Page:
Use the Advanced Search engine for the best results.
Advanced Search lets you refine your search by: keywords, title, author, descriptor, source (i.e. journal name), ERIC Accession Number, ISBN, institution, sponsoring agency, publisher, date range, peer review status and more.
Browse by Topic using the Thesaurus. Index terms, referred to as “descriptors,” are assigned to every item in the ERIC database. Click on “Thesaurus” from the ERIC homepage. Here you can browse alphabetically, by category or search by descriptor.
Find Effective Keywords using the Thesaurus. First think of your question in your own words. Enter those words into the thesaurus search engine to see if there is a descriptor that matches your words. If not, ERIC will provide suggested words. For example, to find articles and documents about tests that measure attitude, enter "test* attitude." The asterisk picks up both singular and plural. The results indicate two descriptors: "Attitude Tests 1966_1980" and "Self Attitude Test."
Refine Your Search. Click on the ERIC Search button to launch an ERIC search from the Thesaurus. ERIC will automatically create a search using the descriptor, but will first give you the opportunity to refine the search by presenting the advanced search screen with its many limiter options.
Once the results appears, you will have another opportunity to narrow your search by author, publication, dates, audience, educational level or additional descriptor.
Where to find ERIC. Find ERIC on the EDP Library homepage under ERIC (via ProQuest) or MultiEdPsyc for the ProQuest platform. The MultiEdPsyc link has been configured to search several related databases at once. With one search engine, simultaneously search ERIC, PsycInfo, Communication Abstracts, Linguistics and Language Behavior Abstracts, International Bibliography of the Social Sciences, and MLA International Bibliography. The MultiEdPsyc link is available ONLY on the EDP Library homepage.
What's in ERIC ERIC, publicly sponsored and funded by the U.S. Department of Education, is the primary and leading index to journals and other literature published in education.
ERIC provides an index to citations for (1) journal articles and (2) ERIC Documents relating to the field of education. Journals and documents are indexed back to 1965. The index points to over 780 journals, representing more than 1.3 million bibliographic records. Check the journal list for titles.
ERIC Documents are from hundreds of organizations producing education-related material. Document types include books, research syntheses, conference papers, technical reports, policy papers, and school district documents. Organizations providing non-journal content to ERIC include research foundations, federal and state agencies, policy organizations, university affiliates, and commercial publishers.
How to find full-text of cited material: The Library provides full-text access (online or in print) to most of the journals indexed in ERIC and the other databases searchable from the ProQuest platform. From ProQuest, follow to discover UC’s online or print full-text coverage. In ERIC.gov, click on "Find in a Library", then on the button, . WorldCat connects the ERIC database to the UC Libraries' collectons.
ERIC has digitized the entire collection of ERIC Documents (formerly on microfiche). ERIC has not received copyright permission to provide online full-text of a small portion of the documents, however. Most of this portion is available on microfiche at the EDP Library. Microfiche may be checked out and taken to Doe Library for scanning onto a flash drive or printed at EDP. For digitized ERIC Documents follow (via CSA) or the pdf link, ERIC Full-text ,( via Eric.gov).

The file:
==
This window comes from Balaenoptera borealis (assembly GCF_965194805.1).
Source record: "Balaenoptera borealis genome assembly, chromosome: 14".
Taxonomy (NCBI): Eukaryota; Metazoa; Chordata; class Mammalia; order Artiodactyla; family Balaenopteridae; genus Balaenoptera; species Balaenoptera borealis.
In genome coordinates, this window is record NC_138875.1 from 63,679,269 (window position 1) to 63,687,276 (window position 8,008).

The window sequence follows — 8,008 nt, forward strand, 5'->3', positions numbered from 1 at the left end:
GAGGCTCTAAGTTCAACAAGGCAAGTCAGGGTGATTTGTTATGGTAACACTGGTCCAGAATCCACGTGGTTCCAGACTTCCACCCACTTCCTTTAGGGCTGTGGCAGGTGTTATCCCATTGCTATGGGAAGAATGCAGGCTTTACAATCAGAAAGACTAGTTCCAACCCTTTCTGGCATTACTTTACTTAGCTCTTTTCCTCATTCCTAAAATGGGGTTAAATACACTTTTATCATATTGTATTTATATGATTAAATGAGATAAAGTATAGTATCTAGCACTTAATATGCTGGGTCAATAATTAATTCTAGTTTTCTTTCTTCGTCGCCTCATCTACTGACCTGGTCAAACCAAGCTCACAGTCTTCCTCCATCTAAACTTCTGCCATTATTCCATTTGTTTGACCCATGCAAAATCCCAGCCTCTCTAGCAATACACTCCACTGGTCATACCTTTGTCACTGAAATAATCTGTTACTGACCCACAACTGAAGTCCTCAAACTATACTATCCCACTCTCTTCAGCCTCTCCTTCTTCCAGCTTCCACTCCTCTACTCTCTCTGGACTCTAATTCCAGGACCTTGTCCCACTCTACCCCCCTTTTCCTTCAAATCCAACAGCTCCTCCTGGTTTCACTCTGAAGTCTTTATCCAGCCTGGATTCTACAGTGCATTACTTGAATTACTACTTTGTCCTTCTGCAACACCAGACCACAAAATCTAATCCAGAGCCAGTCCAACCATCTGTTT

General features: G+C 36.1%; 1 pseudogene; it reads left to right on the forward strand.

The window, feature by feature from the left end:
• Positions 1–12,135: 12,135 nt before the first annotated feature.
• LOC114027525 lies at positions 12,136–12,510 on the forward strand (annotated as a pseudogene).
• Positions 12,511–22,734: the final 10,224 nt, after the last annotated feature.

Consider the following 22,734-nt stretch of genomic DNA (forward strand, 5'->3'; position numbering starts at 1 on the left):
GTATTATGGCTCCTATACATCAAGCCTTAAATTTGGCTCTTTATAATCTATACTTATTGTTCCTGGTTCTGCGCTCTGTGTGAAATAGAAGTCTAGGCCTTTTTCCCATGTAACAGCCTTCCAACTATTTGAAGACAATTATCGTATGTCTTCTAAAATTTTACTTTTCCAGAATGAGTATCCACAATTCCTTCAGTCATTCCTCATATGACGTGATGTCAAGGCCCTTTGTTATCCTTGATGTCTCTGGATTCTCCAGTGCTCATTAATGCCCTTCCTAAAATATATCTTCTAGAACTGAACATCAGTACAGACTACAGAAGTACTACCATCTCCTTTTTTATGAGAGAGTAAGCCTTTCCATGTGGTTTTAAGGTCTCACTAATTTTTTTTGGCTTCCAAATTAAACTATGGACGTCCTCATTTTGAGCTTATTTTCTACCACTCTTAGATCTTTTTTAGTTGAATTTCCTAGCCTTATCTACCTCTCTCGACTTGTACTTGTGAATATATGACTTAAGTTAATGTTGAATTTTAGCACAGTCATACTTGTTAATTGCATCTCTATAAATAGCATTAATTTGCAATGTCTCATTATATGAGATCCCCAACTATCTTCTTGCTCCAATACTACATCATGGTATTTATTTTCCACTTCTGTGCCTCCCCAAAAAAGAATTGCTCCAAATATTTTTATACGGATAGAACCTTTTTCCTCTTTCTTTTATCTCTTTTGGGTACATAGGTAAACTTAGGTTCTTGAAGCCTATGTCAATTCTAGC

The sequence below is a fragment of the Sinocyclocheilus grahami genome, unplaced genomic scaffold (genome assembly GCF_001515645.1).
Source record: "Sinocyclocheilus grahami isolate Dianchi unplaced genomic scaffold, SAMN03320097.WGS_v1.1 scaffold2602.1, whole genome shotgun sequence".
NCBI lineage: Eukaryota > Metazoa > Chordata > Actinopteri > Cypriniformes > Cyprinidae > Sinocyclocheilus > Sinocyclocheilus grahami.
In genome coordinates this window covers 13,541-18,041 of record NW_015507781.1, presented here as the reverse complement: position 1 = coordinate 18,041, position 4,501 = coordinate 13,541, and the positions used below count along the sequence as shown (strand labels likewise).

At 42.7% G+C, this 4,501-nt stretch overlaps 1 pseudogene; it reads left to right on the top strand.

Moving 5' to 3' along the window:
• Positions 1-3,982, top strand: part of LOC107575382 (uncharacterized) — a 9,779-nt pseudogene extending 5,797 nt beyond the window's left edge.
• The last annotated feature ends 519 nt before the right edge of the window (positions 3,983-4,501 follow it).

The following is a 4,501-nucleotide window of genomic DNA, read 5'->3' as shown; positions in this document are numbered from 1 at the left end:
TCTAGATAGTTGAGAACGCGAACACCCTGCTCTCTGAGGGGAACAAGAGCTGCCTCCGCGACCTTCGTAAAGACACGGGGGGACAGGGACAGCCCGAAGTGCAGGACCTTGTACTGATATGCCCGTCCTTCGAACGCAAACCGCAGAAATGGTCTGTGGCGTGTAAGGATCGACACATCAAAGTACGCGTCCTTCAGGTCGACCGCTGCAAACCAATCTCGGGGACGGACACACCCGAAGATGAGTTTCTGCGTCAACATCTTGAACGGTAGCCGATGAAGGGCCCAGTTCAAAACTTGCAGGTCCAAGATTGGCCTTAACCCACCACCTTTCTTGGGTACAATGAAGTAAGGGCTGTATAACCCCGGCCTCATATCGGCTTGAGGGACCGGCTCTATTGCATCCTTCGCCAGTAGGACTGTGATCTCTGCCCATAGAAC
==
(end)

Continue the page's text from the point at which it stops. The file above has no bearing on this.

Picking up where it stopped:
If an item is not available full-text from the UC Libraries, ask a librarian for assistance, or use the “Request” links in Melvyl or Oskicat to request an interlibrary loan.
ProQuest. This search engine is used to find sources indexed in PsycInfo, ERIC, Sociological Abstracts, Social Service Abstracts and many others. ProQuest provides a three-row search engine. The first row limits term entry to one, the second and third rows permit entry to two similar/synonymous terms. To clarify intent, rows can be combined with “and”, “or”, or “not”.
Do not check the box labeled “full-text” as you will miss most of the material available online at UC and find only the content we buy from ProQuest. ProQuest indexes, i..e., points to, more content than that which they sell in full-text. UC buys full-text content from many publishing vendors. Everything UC has purchased is seamlessly linked and findable via the UC-eLinks yellow button. The UC-eLinks button does not appear until one clicks on either the Title or the Citation/Abstract link from the Results page. This displays the individual item record together with other navigation tools such as finding full-text or sending to citation management software (i.e., RefWorks).
A sample subject search for empirical studies on writing instruction might be:
Row One: AB (Abstract) = “writing instruction”
Row Two: AB (Abstract)= “empirical study”
Row Three: AB (Abstract)= “K-12"
Depending on the selection of databases to be searched, ProQuest can be very granular. For example, in PsycInfo, one can search for a Methodology or Tests & Measurement instrument. To see all fields that are specific to a database, such as PsycInfo or ERIC, it is necessary to change the selection of databases to only one. For example, when selection is changed to only PsycInfo, you will see a more expanded list of limiter choices, including Methodology. Similarly, when selection is changed to only ERIC, you will see a different list of limiter choices, including Education Level and Target Audience.
Better results occur when phrases are placed in quotation marks.